For more than a decade, Los Angeles has come to expect the unexpected from Ralph Pucci’s eponymous luxury furniture, lighting and mannequin enterprise. “What attracts my eye first is something that is sculptural. Additionally, it must be different and functional,” shares the designer and company’s founder, based in New York.
Taking his cues from the fashion and art worlds, Pucci’s sunlit Hollywood space, which opened last year, is a backdrop for 21st-century collectibles, set to a groovy Chet Baker and Stan Getz-centric jazz soundtrack. Vignettes incorporating Hervé Van der Straeten’s glossy consoles, Eric Schmitt’s mixed-media pendants, Patrick Naggar’s vibrantly upholstered sofas, and India Mahdavi’s gelato-hued armchairs and stools live harmoniously with Matthew Rolston’s large-scale portraits, Paul Solberg’s immersive floral photographs, and Manuel Geerinck’s abstract chromogenic prints.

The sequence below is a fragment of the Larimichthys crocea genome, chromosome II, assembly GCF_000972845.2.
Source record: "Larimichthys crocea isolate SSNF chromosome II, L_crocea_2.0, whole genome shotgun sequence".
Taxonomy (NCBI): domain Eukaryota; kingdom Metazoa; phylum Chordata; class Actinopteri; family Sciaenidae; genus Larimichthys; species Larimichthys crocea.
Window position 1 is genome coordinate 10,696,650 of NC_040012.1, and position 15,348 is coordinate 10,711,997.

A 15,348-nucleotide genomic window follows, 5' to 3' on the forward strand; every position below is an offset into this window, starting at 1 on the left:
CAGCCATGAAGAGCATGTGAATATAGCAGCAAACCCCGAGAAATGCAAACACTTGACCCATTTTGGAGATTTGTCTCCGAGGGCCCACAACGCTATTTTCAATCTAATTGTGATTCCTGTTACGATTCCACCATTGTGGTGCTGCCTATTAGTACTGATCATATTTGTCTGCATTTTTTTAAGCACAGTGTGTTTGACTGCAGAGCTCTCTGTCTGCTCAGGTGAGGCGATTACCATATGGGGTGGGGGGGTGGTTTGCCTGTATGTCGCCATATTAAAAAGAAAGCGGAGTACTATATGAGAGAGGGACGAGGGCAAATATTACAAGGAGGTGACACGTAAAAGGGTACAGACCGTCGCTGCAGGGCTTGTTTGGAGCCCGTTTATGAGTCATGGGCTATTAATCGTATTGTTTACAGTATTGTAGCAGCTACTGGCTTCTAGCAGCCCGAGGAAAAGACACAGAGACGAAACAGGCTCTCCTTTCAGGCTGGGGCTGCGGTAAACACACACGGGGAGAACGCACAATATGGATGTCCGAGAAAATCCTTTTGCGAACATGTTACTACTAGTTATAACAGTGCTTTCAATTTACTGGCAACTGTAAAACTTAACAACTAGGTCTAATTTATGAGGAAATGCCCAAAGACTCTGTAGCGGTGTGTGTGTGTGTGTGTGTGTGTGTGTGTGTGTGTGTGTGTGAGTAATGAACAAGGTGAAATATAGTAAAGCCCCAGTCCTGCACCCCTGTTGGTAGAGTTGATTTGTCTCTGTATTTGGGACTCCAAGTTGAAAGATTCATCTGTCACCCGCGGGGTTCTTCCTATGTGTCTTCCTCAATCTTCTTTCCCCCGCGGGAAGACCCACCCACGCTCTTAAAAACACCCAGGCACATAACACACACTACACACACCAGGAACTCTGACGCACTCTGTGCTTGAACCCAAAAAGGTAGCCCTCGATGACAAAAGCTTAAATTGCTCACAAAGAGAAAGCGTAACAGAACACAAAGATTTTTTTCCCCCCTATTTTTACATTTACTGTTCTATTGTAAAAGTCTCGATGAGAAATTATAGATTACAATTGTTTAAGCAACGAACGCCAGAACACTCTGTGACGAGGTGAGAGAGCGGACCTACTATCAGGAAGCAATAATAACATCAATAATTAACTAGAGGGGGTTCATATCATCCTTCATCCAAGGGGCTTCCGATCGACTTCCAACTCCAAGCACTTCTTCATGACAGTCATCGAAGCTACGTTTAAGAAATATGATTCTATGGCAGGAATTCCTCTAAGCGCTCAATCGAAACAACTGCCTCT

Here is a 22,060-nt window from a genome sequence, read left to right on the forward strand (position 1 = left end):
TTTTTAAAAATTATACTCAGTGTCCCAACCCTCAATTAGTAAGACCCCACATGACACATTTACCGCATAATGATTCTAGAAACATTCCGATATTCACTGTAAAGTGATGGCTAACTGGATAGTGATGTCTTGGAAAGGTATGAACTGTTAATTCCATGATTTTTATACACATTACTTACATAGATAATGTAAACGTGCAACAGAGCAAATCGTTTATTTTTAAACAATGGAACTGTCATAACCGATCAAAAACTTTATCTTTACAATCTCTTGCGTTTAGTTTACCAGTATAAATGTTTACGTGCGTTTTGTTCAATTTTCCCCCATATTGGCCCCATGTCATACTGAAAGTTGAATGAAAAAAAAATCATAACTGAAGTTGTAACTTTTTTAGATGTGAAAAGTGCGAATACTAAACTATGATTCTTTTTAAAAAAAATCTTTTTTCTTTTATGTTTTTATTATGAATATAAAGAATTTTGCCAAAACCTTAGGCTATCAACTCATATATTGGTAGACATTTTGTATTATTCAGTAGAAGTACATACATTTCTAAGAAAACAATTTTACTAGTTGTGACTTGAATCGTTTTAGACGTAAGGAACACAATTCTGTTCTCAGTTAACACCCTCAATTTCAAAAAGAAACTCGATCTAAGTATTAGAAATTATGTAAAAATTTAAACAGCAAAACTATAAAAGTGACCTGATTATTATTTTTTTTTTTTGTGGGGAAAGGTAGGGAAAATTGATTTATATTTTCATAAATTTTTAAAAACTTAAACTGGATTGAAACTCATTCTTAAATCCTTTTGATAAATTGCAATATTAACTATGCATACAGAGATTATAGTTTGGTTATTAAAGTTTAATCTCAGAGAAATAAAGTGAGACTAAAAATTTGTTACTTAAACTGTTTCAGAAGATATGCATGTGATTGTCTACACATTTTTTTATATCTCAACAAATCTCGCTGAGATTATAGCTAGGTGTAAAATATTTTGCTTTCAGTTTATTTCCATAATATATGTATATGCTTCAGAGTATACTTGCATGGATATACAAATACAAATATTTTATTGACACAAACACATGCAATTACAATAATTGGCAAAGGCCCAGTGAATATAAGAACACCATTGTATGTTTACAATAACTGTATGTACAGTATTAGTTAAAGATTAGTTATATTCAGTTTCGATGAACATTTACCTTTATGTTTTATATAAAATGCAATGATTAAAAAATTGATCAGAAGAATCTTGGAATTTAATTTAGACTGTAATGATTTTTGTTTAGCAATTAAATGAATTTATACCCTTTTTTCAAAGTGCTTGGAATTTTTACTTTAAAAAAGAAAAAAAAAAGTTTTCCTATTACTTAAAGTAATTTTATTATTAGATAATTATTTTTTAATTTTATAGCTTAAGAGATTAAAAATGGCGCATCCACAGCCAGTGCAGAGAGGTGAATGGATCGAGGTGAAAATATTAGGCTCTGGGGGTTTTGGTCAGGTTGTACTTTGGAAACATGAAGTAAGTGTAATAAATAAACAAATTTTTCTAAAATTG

Pucci likens L.A.’s flourishing design landscape to the cross-pollinating creative renaissance of 1980s Manhattan: “When I started in New York, I surrounded myself with young artists and fashion designers [including] Ruben and Isabel Toledo, and Anna Sui,” reflects Pucci. “They introduced me to fashion illustrators who then introduced me to photographers. We were at ground zero of all this fantastic energy and talent.”
Today, he is most excited about transitioning Angelenos from the enduring vintage and midcentury aesthetic to cutting-edge and contemporary design. As a nod to unconventional ideas, pioneering Pierre Paulin ’60s and ’70s furniture and James Brown ceramics are currently on view.
“What we show are things that touch my life,” Pucci says. “These pieces come together to tell a story.”
Edited by Andrea Stanford